Here, we have another showing from the post-oi world of blue collar street/punk. I'm no musical taxonomist, but when one mentions the Dropkick Murphys (among the vanguard of this musical phenomenon), the right feeling comes to mind in mentioning this one branch from the punk tree.
The Welch Boys, akin to many bands with their type of sound, hail from Boston. The strong, distinctive workman's sound of the Boston street punks is definitely coherent enough to stand against the pop-punk hegemony of 2006, and it comes as a welcome relief from the endless floods of (for lack of a better term) really s***ty music. Before I set to work on track listings etc, I'll state that my problems with the Boston scene lie with its undiffering song material and crutch on the power chord. However, many fans love the hell out of these street kids on that very same token, so I'll keep things impartial.
The Welch Boys can be best characterized by the thick power-chord-heavy guitar riffs (not quite overproduced, but thick all the same) and the throat-bleeding vocals of their frontman, Ed Lalli. They keep things simple, concise, and often rely on one or two chord progressions for any one song. The feeling I get from every one of their tracks is that of stumbling out of a bar at two in the morning, piss drunk, and beating the s*** out of some hippies. Now for me, that's one hell of a satisfying feeling, but I'm not quite sure if the metal whores (and I mean that with all due respect) on Thrashpit hate the shiftless f**kers with the same intensity I do.
The album starts off with a bang with a great classic hardcore punk riff, and almost disappointingly so, keeps the exact momentum and pace throughout the entire record. Now, I wonder myself how intentional that might have been, but the same drinking anthems time and time again can wear thin on even the most hardcore of Irishmen (yours truly). Now I must be fair, they're not all drinking anthems, but I can definitely picture myself downing some brews with each song playing in the background. Nevermind the fact I could do that to most any song, but hey, what the hell.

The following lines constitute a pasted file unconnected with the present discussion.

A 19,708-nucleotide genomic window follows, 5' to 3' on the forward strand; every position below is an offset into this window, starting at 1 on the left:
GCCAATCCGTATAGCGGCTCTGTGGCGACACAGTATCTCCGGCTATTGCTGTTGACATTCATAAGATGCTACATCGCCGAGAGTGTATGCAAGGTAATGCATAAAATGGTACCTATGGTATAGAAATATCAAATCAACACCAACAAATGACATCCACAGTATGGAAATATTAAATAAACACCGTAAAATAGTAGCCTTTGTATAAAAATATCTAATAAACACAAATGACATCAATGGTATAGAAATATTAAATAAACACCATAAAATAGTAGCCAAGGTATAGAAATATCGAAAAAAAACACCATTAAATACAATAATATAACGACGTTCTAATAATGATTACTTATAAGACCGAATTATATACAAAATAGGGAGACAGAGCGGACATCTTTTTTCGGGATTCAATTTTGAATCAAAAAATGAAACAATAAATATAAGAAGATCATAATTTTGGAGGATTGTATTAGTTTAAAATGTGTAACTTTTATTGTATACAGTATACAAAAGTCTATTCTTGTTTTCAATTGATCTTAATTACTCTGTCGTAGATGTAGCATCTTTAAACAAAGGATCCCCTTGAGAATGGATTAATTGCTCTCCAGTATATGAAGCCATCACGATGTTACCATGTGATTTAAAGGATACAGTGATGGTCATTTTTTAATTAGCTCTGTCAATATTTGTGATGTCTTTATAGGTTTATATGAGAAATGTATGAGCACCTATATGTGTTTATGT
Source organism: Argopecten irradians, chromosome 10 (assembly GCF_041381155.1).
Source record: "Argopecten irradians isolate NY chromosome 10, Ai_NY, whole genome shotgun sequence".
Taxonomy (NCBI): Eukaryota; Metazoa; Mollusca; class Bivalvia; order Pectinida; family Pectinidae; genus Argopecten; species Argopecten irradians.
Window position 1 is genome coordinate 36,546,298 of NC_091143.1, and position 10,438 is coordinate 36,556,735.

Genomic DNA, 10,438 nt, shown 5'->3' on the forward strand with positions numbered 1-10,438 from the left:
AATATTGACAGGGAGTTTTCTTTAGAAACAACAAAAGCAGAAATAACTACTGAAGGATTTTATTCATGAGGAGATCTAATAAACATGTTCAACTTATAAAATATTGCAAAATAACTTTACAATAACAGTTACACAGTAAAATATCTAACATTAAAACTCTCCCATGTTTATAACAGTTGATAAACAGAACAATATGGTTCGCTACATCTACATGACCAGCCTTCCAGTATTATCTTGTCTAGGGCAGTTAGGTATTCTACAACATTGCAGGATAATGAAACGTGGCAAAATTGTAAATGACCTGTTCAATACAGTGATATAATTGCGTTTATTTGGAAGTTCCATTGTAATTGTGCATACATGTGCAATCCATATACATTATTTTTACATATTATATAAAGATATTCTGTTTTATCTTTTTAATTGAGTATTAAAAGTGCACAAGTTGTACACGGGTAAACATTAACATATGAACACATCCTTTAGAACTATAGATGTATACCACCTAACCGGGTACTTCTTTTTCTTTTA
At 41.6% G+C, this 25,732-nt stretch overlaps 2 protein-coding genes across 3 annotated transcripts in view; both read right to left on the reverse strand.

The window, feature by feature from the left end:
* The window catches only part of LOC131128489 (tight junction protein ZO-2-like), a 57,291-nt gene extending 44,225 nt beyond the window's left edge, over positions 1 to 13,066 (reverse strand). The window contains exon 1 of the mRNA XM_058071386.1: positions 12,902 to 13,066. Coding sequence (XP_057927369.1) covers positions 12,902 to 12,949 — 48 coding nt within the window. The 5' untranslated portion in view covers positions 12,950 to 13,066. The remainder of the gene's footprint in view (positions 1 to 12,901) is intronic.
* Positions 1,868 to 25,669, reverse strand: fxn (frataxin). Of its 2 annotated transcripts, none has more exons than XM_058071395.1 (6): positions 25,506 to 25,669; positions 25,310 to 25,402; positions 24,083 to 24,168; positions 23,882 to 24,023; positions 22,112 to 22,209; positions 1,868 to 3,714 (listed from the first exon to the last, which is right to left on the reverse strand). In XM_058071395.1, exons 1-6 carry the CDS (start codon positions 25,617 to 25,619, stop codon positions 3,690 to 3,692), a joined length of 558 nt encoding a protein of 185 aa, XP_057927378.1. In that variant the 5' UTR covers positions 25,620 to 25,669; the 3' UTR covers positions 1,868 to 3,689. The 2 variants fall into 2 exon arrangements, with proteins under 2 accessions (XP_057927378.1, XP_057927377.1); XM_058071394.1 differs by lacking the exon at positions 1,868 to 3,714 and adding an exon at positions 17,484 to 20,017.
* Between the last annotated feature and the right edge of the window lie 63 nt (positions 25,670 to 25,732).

The other major song subject found here is the bond of friendship, male camaraderie, as well as the other major trappings of street punk life. Honor is stressed, as well as duty to justice, and some other Platonic ideals that really can't be addressed adequately in punk rock. I'd say the best songs on this album would have to be Friend or Foe and Can't Wait; although the discrepancy between one song and the next isn't all that significant, those are the two that stand out the most to me.
I also have to give them kudos for quoting Patton. George C. Scott's gravelly, baritone voice is a great way to contrast against Ed Lalli's gravelly, baritone voice; and the sentiment is definitely that of the true working classes when it comes to "the troops." I apologize for being a bit desensitized to the men and women overseas, but I'll be f**ked if anyone's going to shove a bumper sticker down my throat telling me to "support the troops." F**k you. Thank you, Welch Boys, for not being pompous and ubiquitous asswipes. It makes my job that much easier.
In summation, this is a fairly run-of-the-mill street punk album. Just like polka or incest, it's something you have to be into in order to appreciate. If you're a fan of the Dropkick Murphys or the Boston scene, then this might be a good pick for you: but if Throwdown or Black Dahlia Murder rubs your balls the right way, then you might not go for it. Hell, you've been warned.